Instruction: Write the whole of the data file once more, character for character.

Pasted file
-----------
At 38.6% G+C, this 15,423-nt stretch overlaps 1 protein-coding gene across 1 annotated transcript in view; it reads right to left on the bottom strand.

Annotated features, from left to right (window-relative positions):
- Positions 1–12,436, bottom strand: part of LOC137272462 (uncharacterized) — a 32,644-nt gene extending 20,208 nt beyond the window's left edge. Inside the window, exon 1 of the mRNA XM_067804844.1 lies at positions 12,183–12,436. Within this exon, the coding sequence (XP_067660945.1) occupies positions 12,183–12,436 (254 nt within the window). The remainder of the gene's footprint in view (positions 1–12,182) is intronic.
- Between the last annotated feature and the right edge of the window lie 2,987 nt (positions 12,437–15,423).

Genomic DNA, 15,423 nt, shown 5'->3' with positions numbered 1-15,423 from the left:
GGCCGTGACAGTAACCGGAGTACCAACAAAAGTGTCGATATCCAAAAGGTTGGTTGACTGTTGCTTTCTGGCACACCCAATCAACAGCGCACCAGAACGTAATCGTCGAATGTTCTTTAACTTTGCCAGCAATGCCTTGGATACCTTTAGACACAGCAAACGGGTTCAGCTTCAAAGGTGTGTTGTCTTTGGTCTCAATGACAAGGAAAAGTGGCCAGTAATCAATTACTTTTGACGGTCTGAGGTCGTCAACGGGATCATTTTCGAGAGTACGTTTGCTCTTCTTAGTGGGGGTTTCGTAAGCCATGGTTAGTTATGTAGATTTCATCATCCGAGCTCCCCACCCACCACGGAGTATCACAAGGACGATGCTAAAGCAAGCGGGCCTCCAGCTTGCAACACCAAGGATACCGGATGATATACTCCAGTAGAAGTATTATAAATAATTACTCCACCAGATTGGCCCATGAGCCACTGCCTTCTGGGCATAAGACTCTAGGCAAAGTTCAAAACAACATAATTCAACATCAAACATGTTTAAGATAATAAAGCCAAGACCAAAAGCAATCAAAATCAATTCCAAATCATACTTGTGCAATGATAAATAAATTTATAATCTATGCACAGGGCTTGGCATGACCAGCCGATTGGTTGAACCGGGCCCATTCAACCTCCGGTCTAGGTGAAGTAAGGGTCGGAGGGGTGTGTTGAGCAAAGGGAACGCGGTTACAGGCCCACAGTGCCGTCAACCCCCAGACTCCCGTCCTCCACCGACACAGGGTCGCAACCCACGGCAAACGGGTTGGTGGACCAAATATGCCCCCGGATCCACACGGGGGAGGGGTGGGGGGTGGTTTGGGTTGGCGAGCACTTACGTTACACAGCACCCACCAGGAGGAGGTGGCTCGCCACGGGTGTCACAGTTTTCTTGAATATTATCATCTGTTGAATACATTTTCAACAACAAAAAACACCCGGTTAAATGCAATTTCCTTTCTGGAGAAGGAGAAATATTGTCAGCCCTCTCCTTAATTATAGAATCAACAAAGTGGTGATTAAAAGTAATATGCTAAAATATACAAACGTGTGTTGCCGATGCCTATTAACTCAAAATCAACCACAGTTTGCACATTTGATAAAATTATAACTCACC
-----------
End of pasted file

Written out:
At 38.6% G+C, this 15,423-nt stretch overlaps 1 protein-coding gene across 1 annotated transcript in view; it reads right to left on the bottom strand.

Annotated features, from left to right (window-relative positions):
- Positions 1–12,436, bottom strand: part of LOC137272462 (uncharacterized) — a 32,644-nt gene extending 20,208 nt beyond the window's left edge. Inside the window, exon 1 of the mRNA XM_067804844.1 lies at positions 12,183–12,436. Within this exon, the coding sequence (XP_067660945.1) occupies positions 12,183–12,436 (254 nt within the window). The remainder of the gene's footprint in view (positions 1–12,182) is intronic.
- Between the last annotated feature and the right edge of the window lie 2,987 nt (positions 12,437–15,423).

Genomic DNA, 15,423 nt, shown 5'->3' with positions numbered 1-15,423 from the left:
GGCCGTGACAGTAACCGGAGTACCAACAAAAGTGTCGATATCCAAAAGGTTGGTTGACTGTTGCTTTCTGGCACACCCAATCAACAGCGCACCAGAACGTAATCGTCGAATGTTCTTTAACTTTGCCAGCAATGCCTTGGATACCTTTAGACACAGCAAACGGGTTCAGCTTCAAAGGTGTGTTGTCTTTGGTCTCAATGACAAGGAAAAGTGGCCAGTAATCAATTACTTTTGACGGTCTGAGGTCGTCAACGGGATCATTTTCGAGAGTACGTTTGCTCTTCTTAGTGGGGGTTTCGTAAGCCATGGTTAGTTATGTAGATTTCATCATCCGAGCTCCCCACCCACCACGGAGTATCACAAGGACGATGCTAAAGCAAGCGGGCCTCCAGCTTGCAACACCAAGGATACCGGATGATATACTCCAGTAGAAGTATTATAAATAATTACTCCACCAGATTGGCCCATGAGCCACTGCCTTCTGGGCATAAGACTCTAGGCAAAGTTCAAAACAACATAATTCAACATCAAACATGTTTAAGATAATAAAGCCAAGACCAAAAGCAATCAAAATCAATTCCAAATCATACTTGTGCAATGATAAATAAATTTATAATCTATGCACAGGGCTTGGCATGACCAGCCGATTGGTTGAACCGGGCCCATTCAACCTCCGGTCTAGGTGAAGTAAGGGTCGGAGGGGTGTGTTGAGCAAAGGGAACGCGGTTACAGGCCCACAGTGCCGTCAACCCCCAGACTCCCGTCCTCCACCGACACAGGGTCGCAACCCACGGCAAACGGGTTGGTGGACCAAATATGCCCCCGGATCCACACGGGGGAGGGGTGGGGGGTGGTTTGGGTTGGCGAGCACTTACGTTACACAGCACCCACCAGGAGGAGGTGGCTCGCCACGGGTGTCACAGTTTTCTTGAATATTATCATCTGTTGAATACATTTTCAACAACAAAAAACACCCGGTTAAATGCAATTTCCTTTCTGGAGAAGGAGAAATATTGTCAGCCCTCTCCTTAATTATAGAATCAACAAAGTGGTGATTAAAAGTAATATGCTAAAATATACAAACGTGTGTTGCCGATGCCTATTAACTCAAAATCAACCACAGTTTGCACATTTGATAAAATTATAACTCACC